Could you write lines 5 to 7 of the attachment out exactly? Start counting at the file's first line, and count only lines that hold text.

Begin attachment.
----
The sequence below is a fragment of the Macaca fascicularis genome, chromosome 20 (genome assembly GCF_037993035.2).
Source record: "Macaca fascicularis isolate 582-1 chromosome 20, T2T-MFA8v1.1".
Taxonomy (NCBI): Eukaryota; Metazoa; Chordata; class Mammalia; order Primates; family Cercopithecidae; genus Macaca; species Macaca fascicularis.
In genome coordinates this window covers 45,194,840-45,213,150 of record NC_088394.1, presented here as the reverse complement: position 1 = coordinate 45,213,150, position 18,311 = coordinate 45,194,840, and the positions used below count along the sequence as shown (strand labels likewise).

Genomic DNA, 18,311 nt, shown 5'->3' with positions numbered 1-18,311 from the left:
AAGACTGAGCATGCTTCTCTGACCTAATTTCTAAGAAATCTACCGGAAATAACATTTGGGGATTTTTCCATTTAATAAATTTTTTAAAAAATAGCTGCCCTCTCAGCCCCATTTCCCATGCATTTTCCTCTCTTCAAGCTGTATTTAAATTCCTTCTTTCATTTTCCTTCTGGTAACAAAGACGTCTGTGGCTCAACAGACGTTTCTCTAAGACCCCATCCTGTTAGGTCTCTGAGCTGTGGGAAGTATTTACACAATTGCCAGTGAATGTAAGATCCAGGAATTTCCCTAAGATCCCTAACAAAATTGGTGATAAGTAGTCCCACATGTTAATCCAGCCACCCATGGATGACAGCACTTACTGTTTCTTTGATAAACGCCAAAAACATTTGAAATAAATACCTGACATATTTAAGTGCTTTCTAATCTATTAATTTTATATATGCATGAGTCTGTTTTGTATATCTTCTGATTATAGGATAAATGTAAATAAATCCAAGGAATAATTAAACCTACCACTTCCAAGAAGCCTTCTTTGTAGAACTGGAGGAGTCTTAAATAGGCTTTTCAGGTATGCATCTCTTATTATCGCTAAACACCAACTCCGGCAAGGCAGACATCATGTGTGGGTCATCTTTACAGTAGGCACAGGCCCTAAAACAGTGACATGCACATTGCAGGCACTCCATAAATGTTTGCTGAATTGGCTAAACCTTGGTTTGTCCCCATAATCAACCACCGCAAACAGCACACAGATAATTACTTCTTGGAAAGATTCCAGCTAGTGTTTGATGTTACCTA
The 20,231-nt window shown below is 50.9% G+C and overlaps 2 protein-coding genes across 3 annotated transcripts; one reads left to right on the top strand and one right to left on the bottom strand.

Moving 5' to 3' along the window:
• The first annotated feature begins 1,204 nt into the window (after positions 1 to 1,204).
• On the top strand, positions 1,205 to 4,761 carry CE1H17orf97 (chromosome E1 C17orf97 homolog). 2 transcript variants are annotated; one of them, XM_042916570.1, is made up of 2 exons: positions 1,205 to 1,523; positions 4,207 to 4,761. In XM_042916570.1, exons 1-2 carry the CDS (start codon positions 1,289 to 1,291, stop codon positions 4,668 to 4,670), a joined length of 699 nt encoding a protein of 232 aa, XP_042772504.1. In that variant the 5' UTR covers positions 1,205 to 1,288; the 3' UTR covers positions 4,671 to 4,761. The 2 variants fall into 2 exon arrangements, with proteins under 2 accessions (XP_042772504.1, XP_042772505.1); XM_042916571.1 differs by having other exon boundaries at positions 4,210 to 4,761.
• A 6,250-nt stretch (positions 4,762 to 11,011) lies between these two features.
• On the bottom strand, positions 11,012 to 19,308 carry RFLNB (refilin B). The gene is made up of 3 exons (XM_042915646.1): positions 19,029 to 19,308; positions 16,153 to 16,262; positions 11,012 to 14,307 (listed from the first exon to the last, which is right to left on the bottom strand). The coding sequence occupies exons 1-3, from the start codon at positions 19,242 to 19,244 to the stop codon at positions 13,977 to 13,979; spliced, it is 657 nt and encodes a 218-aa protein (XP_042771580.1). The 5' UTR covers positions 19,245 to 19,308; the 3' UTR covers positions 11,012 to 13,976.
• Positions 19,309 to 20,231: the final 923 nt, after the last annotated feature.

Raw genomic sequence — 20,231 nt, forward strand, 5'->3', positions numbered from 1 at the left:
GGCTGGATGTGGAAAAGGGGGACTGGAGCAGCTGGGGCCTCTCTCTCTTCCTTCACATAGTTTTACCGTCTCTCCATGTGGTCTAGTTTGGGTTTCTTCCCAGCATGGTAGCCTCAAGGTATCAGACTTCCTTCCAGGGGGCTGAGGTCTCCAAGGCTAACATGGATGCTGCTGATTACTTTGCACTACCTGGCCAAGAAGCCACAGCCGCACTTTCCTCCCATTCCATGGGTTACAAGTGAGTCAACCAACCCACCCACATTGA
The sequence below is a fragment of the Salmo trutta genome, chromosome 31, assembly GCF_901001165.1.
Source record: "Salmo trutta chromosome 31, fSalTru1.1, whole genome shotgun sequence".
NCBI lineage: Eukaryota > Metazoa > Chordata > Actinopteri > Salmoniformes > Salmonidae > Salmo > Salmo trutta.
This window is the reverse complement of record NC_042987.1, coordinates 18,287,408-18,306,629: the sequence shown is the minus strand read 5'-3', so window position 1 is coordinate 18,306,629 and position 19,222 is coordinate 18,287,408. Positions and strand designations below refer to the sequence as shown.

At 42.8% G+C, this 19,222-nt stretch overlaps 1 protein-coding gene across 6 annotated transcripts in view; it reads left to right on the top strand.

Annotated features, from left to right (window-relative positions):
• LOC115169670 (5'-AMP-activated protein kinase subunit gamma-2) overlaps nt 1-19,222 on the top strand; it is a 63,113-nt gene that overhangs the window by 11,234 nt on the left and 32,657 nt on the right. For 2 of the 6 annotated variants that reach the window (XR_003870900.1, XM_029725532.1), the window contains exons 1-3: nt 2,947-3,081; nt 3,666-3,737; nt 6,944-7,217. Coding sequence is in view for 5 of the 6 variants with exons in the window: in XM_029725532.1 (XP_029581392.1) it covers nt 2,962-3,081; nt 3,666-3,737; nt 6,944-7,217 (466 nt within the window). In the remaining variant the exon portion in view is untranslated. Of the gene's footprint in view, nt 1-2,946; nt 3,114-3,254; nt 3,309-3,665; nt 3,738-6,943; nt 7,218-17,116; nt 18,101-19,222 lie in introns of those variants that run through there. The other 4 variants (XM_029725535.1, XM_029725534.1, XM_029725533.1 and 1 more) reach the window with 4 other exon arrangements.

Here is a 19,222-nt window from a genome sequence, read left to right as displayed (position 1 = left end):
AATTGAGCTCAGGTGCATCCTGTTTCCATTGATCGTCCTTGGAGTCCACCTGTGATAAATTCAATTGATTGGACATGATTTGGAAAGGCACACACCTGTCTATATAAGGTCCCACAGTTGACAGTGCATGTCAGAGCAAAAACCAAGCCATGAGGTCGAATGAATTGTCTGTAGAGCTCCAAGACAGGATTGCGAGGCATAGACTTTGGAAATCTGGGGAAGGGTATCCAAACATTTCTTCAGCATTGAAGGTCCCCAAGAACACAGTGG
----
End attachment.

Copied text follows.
Genomic DNA, 18,311 nt, shown 5'->3' with positions numbered 1-18,311 from the left:
AAGACTGAGCATGCTTCTCTGACCTAATTTCTAAGAAATCTACCGGAAATAACATTTGGGGATTTTTCCATTTAATAAATTTTTTAAAAAATAGCTGCCCTCTCAGCCCCATTTCCCATGCATTTTCCTCTCTTCAAGCTGTATTTAAATTCCTTCTTTCATTTTCCTTCTGGTAACAAAGACGTCTGTGGCTCAACAGACGTTTCTCTAAGACCCCATCCTGTTAGGTCTCTGAGCTGTGGGAAGTATTTACACAATTGCCAGTGAATGTAAGATCCAGGAATTTCCCTAAGATCCCTAACAAAATTGGTGATAAGTAGTCCCACATGTTAATCCAGCCACCCATGGATGACAGCACTTACTGTTTCTTTGATAAACGCCAAAAACATTTGAAATAAATACCTGACATATTTAAGTGCTTTCTAATCTATTAATTTTATATATGCATGAGTCTGTTTTGTATATCTTCTGATTATAGGATAAATGTAAATAAATCCAAGGAATAATTAAACCTACCACTTCCAAGAAGCCTTCTTTGTAGAACTGGAGGAGTCTTAAATAGGCTTTTCAGGTATGCATCTCTTATTATCGCTAAACACCAACTCCGGCAAGGCAGACATCATGTGTGGGTCATCTTTACAGTAGGCACAGGCCCTAAAACAGTGACATGCACATTGCAGGCACTCCATAAATGTTTGCTGAATTGGCTAAACCTTGGTTTGTCCCCATAATCAACCACCGCAAACAGCACACAGATAATTACTTCTTGGAAAGATTCCAGCTAGTGTTTGATGTTACCTA
The 20,231-nt window shown below is 50.9% G+C and overlaps 2 protein-coding genes across 3 annotated transcripts; one reads left to right on the top strand and one right to left on the bottom strand.